After successfully starting a grassroots digital transformation movement among a relatively small group of engineers and lineworkers, it quickly became clear that there were going to be opportunities worth pursuing in the realm of mobile workforce management. There are two primary ways this could have played out: Folks in the field could have been left to use their talents and creativity to try to develop solutions and solve problems with technology as best they could. Or a team could be designated to help drive initiatives at a broader scope. We chose to pursue the latter. We began creating a team (it started out really small) to bridge the gap between field workers and solution providers.
This team would become known as our Power Delivery Technology team. It has evolved quite a bit but is currently primarily made up of tech-savvy former field engineers/designers and GIS analysts/specialists. The goal is to leverage the backgrounds and knowledge of the current tools and methods to help develop strategies for leveraging technology going forward. Depending on the need and complexity, solutions can come from within our own team (e.g., map-based displays from our GIS data, Power BI dashboards, mobile forms). They could also come from working with our internal IT organization (e.g., coding, scripting, hardware and software support). Or solutions could come from partnering with third-party vendors for more advanced/robust applications. The PD Technology team would become the primary driver for this by keeping a finger on the pulse of the field, listening to ideas and suggestions, requirements gathering, piloting applications, soliciting feedback, and helping deploy and support solutions as needed.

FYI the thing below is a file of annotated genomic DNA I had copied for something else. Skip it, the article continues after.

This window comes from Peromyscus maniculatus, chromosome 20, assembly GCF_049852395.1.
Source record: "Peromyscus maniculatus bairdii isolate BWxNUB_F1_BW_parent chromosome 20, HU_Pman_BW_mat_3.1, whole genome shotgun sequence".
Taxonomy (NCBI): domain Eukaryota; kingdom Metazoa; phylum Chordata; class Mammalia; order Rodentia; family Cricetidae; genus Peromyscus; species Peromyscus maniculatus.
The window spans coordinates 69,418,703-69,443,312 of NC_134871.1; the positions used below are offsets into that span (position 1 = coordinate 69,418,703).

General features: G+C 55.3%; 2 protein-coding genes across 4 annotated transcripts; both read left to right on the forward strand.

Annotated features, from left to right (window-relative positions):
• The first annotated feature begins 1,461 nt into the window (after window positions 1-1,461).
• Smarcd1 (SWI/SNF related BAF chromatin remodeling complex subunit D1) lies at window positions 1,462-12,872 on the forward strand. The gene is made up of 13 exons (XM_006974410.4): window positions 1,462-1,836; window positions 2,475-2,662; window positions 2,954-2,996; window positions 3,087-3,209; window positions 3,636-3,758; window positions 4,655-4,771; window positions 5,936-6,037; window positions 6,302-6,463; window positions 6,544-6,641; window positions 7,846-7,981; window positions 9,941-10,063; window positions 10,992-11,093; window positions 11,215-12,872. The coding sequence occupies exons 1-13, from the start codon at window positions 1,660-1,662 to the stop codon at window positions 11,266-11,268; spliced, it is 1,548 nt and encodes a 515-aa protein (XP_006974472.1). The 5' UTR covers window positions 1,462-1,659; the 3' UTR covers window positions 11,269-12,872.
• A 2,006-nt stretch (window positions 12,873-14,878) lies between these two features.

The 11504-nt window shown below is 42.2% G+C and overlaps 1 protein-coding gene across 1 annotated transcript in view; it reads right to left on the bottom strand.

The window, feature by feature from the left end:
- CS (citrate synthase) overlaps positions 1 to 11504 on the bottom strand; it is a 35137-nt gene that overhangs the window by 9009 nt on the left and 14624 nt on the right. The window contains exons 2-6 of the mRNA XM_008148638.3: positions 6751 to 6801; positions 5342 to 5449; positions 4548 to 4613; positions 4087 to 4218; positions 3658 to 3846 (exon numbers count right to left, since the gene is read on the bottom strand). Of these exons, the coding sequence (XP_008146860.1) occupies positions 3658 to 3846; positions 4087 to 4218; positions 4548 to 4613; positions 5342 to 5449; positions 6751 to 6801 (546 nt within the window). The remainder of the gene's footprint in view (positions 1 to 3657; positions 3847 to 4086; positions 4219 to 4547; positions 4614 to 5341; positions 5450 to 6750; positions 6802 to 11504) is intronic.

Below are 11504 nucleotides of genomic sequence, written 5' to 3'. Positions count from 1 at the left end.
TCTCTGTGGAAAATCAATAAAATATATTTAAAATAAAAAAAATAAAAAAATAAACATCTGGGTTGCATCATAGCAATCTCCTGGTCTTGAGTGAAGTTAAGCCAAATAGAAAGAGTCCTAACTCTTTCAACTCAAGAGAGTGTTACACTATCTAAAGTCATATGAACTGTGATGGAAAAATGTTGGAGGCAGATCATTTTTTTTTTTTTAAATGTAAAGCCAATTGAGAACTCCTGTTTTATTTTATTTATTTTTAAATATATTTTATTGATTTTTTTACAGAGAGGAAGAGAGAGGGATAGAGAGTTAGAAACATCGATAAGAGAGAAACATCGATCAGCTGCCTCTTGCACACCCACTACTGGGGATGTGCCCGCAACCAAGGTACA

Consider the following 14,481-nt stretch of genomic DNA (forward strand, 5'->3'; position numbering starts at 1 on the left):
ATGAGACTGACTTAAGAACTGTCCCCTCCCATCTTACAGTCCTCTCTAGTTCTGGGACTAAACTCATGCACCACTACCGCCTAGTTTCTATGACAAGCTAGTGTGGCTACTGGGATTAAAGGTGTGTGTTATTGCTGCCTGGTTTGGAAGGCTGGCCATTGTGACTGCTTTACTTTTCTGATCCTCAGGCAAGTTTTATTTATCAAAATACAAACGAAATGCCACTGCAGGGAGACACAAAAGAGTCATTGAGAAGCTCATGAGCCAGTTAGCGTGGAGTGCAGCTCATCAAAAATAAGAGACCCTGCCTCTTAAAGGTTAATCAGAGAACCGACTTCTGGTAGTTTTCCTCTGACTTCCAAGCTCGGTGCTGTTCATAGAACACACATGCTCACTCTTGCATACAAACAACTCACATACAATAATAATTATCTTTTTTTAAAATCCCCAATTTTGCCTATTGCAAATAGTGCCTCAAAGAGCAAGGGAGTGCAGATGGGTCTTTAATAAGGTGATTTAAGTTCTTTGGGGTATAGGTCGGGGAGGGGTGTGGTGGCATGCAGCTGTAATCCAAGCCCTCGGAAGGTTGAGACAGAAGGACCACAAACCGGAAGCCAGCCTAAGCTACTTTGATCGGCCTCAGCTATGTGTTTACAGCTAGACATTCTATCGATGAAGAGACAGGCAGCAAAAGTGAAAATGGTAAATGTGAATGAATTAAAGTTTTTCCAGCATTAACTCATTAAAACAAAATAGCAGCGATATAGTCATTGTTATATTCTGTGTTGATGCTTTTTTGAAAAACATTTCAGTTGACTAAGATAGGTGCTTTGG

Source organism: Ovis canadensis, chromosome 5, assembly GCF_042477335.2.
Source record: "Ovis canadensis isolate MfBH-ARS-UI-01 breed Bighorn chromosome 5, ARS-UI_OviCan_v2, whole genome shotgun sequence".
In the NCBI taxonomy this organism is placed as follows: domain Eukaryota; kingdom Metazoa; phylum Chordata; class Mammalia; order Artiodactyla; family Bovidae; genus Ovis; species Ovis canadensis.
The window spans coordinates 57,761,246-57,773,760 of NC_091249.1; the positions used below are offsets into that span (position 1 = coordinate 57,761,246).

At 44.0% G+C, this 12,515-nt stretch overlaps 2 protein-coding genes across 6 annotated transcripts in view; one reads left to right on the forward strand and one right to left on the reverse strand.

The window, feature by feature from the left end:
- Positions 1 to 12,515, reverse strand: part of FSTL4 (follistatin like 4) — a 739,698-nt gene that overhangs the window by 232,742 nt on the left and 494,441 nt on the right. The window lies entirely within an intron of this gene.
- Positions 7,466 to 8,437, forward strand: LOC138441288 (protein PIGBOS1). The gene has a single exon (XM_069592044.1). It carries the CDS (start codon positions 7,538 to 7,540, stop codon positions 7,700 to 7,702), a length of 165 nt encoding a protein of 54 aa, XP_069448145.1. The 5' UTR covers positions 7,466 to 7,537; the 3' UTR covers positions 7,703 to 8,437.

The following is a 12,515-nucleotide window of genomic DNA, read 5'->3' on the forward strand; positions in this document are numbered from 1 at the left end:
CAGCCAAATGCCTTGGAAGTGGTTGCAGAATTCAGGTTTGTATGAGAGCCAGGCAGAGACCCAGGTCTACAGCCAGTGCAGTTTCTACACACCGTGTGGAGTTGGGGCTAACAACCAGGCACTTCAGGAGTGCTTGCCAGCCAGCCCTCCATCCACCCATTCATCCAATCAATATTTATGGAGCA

When it came to mobile workforce management during storm restoration, we wanted to leverage our GIS mapping data and provide a mobile map-based display. There were so many things to consider:
- Ability to get up-to-date mapping data to mobile users and allow them to take it offline
- Ability to quickly provide access to and manage temporary users (contractors, mutual assistance personnel)
- Simple, intuitive user interface
- Ability to manage lots of data (millions of assets, thousands of users collecting damage info)